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Caterpillar robot's recoil too quick to see

Tufts University creates a silicone caterpillar, GoQBot, that can curl into a wheel to escape danger.

Video screenshot by Tim Hornyak/CNET

Ever notice how some caterpillars can recoil violently when bothered? Researchers at Tufts University are intrigued by this behavior, and have built a lightning-fast robot that replicates it.

GoQBot, described in a study in the journal Bioinspiraton & Biomimetics, emulates the "ballistic rolling" escape tactic employed by some Crambidae caterpillars. The bugs curl into a wheel when threatened and leap to safety.

The recoil happens within 100 milliseconds, which the Tufts researchers led by Huai-Ti Lin, describe as "one of the fastest self-propelled wheeling behaviors in nature."

Exactly how the caterpillars achieve this is a bit of a mystery. GoQBot is a 4-inch-long, soft-bodied robot devised to understand the forces at play. When it jumps, as seen in the video below, it goes through roughly 1G of acceleration and over 200 rpm of angular velocity, as measured by a force plate under the robot.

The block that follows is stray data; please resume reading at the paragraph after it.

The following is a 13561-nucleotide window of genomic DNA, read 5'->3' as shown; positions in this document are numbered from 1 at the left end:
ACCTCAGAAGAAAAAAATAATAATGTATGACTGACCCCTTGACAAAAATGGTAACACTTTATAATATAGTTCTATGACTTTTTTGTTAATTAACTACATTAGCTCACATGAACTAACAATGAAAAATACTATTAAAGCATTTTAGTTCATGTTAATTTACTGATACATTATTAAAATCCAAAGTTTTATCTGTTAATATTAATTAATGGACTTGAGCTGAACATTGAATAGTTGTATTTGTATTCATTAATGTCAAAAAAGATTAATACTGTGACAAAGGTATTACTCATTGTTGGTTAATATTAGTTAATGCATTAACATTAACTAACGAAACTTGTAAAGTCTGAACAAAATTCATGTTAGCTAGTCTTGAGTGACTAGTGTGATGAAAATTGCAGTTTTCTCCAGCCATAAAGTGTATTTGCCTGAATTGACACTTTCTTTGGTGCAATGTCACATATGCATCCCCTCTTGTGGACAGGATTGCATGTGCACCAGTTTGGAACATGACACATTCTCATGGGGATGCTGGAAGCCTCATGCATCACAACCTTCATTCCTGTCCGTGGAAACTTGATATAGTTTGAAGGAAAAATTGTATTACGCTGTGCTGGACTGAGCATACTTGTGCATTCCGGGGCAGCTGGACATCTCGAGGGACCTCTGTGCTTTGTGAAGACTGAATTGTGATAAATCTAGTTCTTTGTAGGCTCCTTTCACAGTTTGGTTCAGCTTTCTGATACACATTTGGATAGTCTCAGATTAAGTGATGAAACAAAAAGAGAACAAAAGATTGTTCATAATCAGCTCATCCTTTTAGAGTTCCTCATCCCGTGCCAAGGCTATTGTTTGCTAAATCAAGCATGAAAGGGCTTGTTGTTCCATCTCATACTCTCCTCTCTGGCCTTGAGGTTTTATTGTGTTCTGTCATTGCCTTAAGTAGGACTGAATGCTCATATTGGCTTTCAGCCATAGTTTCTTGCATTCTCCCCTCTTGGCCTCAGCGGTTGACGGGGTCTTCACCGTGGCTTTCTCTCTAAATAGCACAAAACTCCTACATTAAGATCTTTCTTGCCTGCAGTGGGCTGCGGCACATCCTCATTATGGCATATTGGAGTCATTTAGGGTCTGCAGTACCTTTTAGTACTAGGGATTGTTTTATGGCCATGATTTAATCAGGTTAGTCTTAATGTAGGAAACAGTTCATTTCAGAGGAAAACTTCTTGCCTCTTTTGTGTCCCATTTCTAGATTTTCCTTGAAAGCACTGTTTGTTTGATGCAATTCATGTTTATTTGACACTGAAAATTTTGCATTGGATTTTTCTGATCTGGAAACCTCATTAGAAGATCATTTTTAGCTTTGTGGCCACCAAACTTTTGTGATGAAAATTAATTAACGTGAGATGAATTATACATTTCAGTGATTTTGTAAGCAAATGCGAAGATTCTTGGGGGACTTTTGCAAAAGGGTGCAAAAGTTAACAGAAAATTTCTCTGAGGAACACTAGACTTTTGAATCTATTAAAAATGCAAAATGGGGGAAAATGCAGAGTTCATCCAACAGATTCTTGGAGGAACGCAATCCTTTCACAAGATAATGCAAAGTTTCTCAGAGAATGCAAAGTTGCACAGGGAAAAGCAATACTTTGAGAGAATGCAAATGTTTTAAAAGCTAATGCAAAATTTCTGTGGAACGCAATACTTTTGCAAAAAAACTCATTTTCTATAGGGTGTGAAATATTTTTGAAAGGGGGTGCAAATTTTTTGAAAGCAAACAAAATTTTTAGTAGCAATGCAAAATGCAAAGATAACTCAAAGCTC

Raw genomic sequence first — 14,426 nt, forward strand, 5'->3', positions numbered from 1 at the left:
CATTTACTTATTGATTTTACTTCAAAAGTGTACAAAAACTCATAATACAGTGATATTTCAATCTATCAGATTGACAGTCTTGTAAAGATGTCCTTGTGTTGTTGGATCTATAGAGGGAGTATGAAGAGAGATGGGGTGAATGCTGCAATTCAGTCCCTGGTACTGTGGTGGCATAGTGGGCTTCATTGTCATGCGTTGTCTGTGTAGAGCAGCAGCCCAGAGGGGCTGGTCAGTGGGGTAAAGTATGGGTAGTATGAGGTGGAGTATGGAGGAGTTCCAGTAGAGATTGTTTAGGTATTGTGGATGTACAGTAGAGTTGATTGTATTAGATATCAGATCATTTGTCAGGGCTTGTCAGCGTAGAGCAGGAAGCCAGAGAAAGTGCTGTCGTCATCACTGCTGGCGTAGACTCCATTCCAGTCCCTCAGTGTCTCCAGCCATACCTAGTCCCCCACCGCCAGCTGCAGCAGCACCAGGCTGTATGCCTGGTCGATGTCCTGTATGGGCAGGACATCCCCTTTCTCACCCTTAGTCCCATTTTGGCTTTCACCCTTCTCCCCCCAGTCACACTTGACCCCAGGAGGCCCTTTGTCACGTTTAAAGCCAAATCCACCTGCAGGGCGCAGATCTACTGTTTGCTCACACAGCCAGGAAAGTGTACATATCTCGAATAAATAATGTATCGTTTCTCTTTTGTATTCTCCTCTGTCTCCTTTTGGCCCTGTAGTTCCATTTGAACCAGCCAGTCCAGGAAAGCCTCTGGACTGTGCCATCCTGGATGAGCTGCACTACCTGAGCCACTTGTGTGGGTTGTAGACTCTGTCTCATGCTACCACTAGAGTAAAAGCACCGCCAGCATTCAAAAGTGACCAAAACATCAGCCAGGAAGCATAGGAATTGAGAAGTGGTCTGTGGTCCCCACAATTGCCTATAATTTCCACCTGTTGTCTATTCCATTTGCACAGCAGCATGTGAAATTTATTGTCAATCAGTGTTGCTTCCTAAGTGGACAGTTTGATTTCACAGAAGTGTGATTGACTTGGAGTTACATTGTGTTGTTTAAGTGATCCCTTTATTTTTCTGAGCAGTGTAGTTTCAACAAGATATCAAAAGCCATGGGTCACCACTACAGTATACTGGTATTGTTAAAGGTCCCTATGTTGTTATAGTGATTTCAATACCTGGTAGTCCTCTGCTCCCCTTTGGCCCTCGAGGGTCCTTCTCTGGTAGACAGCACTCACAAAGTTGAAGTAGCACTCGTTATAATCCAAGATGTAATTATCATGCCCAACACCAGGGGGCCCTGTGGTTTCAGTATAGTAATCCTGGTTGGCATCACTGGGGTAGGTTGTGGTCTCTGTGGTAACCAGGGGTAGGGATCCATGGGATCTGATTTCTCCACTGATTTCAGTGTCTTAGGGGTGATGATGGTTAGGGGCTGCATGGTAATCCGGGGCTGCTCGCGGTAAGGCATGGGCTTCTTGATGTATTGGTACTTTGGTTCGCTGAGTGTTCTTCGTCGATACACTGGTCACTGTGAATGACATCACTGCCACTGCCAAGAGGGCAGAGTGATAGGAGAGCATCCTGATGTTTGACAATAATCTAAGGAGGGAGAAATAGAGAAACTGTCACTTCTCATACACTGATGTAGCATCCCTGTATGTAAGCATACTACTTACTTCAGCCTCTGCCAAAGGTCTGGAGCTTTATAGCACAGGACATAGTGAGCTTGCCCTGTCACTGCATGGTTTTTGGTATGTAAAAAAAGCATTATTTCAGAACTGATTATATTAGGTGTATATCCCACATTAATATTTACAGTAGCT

GoQBot is made of silicone rubber which flexes when the embedded shape memory alloy coils trigger the rolling action (see another vid here). It has five infrared emitters on its side so the researchers can see how it moves with a 3D motion-tracking system.

In the study, the researchers state that caterpillars don't use ballistic rolling more often because it requires a lot of power, and the results are unpredictable, as seen when the bug thrashes around in midair.

Still, ballistic rolling might be a useful technique for limbless rescue robots working in disaster zones. It would allow them to both crawl into small spaces and travel quickly when necessary, something snake-like robots can't do very well.

"Due to the increased speed and range, limbless crawling robots with ballistic rolling capability could be deployed more generally at a disaster site such as a tsunami aftermath," Lin said in a release. "The robot can wheel to a debris field and wiggle into the danger for us."

That's a neat concept, but having seen the aftermath of the March 11 tsunami in northern Japan, I think GoQBot would have to be impervious to jagged debris, water, and mud to do an effective job. But the faster it could move, the faster it could find victims.